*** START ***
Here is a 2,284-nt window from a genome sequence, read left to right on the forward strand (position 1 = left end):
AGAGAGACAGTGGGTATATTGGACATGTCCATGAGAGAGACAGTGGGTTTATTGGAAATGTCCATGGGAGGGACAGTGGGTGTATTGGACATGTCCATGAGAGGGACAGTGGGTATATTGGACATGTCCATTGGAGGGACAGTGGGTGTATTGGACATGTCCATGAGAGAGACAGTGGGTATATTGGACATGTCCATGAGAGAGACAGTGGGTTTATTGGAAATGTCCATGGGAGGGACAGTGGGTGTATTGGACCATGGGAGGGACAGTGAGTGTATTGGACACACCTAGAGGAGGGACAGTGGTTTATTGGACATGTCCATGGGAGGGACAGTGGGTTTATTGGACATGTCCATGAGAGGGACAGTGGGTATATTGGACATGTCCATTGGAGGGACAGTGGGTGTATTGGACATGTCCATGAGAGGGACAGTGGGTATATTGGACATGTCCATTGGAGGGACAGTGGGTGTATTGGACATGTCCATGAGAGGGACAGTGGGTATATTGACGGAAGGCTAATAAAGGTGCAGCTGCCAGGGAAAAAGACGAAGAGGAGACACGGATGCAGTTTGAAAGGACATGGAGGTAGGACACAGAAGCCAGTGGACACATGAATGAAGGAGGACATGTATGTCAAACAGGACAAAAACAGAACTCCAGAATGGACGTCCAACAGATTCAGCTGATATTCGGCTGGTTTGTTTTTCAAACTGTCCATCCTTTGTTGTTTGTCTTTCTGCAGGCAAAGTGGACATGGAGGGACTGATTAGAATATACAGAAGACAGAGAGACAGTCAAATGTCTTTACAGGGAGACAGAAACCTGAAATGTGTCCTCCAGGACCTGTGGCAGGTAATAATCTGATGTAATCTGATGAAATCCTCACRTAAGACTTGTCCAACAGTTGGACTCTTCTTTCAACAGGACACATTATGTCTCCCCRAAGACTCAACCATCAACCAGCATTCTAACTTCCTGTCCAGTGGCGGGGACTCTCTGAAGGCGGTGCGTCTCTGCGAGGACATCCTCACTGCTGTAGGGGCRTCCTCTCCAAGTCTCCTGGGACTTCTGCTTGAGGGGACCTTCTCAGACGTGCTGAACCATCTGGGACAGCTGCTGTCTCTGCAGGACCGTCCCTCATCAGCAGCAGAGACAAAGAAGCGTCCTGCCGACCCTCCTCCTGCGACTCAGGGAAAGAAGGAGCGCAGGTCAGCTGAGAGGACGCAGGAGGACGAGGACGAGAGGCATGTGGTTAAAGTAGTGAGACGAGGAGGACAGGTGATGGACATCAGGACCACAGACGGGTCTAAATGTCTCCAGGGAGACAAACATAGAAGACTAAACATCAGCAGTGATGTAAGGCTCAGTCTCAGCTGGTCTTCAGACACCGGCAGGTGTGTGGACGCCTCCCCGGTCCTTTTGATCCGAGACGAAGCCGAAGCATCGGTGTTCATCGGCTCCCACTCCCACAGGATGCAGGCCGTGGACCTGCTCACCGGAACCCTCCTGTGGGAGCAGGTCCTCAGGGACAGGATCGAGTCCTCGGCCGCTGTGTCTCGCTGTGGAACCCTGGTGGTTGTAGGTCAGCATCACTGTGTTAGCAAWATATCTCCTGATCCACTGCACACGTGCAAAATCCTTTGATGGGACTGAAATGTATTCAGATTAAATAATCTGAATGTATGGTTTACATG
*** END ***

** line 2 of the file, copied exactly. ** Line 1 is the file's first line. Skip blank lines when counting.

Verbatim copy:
AGAGAGACAGTGGGTATATTGGACATGTCCATGAGAGAGACAGTGGGTTTATTGGAAATGTCCATGGGAGGGACAGTGGGTGTATTGGACATGTCCATGAGAGGGACAGTGGGTATATTGGACATGTCCATTGGAGGGACAGTGGGTGTATTGGACATGTCCATGAGAGAGACAGTGGGTATATTGGACATGTCCATGAGAGAGACAGTGGGTTTATTGGAAATGTCCATGGGAGGGACAGTGGGTGTATTGGACCATGGGAGGGACAGTGAGTGTATTGGACACACCTAGAGGAGGGACAGTGGTTTATTGGACATGTCCATGGGAGGGACAGTGGGTTTATTGGACATGTCCATGAGAGGGACAGTGGGTATATTGGACATGTCCATTGGAGGGACAGTGGGTGTATTGGACATGTCCATGAGAGGGACAGTGGGTATATTGGACATGTCCATTGGAGGGACAGTGGGTGTATTGGACATGTCCATGAGAGGGACAGTGGGTATATTGACGGAAGGCTAATAAAGGTGCAGCTGCCAGGGAAAAAGACGAAGAGGAGACACGGATGCAGTTTGAAAGGACATGGAGGTAGGACACAGAAGCCAGTGGACACATGAATGAAGGAGGACATGTATGTCAAACAGGACAAAAACAGAACTCCAGAATGGACGTCCAACAGATTCAGCTGATATTCGGCTGGTTTGTTTTTCAAACTGTCCATCCTTTGTTGTTTGTCTTTCTGCAGGCAAAGTGGACATGGAGGGACTGATTAGAATATACAGAAGACAGAGAGACAGTCAAATGTCTTTACAGGGAGACAGAAACCTGAAATGTGTCCTCCAGGACCTGTGGCAGGTAATAATCTGATGTAATCTGATGAAATCCTCACRTAAGACTTGTCCAACAGTTGGACTCTTCTTTCAACAGGACACATTATGTCTCCCCRAAGACTCAACCATCAACCAGCATTCTAACTTCCTGTCCAGTGGCGGGGACTCTCTGAAGGCGGTGCGTCTCTGCGAGGACATCCTCACTGCTGTAGGGGCRTCCTCTCCAAGTCTCCTGGGACTTCTGCTTGAGGGGACCTTCTCAGACGTGCTGAACCATCTGGGACAGCTGCTGTCTCTGCAGGACCGTCCCTCATCAGCAGCAGAGACAAAGAAGCGTCCTGCCGACCCTCCTCCTGCGACTCAGGGAAAGAAGGAGCGCAGGTCAGCTGAGAGGACGCAGGAGGACGAGGACGAGAGGCATGTGGTTAAAGTAGTGAGACGAGGAGGACAGGTGATGGACATCAGGACCACAGACGGGTCTAAATGTCTCCAGGGAGACAAACATAGAAGACTAAACATCAGCAGTGATGTAAGGCTCAGTCTCAGCTGGTCTTCAGACACCGGCAGGTGTGTGGACGCCTCCCCGGTCCTTTTGATCCGAGACGAAGCCGAAGCATCGGTGTTCATCGGCTCCCACTCCCACAGGATGCAGGCCGTGGACCTGCTCACCGGAACCCTCCTGTGGGAGCAGGTCCTCAGGGACAGGATCGAGTCCTCGGCCGCTGTGTCTCGCTGTGGAACCCTGGTGGTTGTAGGTCAGCATCACTGTGTTAGCAAWATATCTCCTGATCCACTGCACACGTGCAAAATCCTTTGATGGGACTGAAATGTATTCAGATTAAATAATCTGAATGTATGGTTTACATG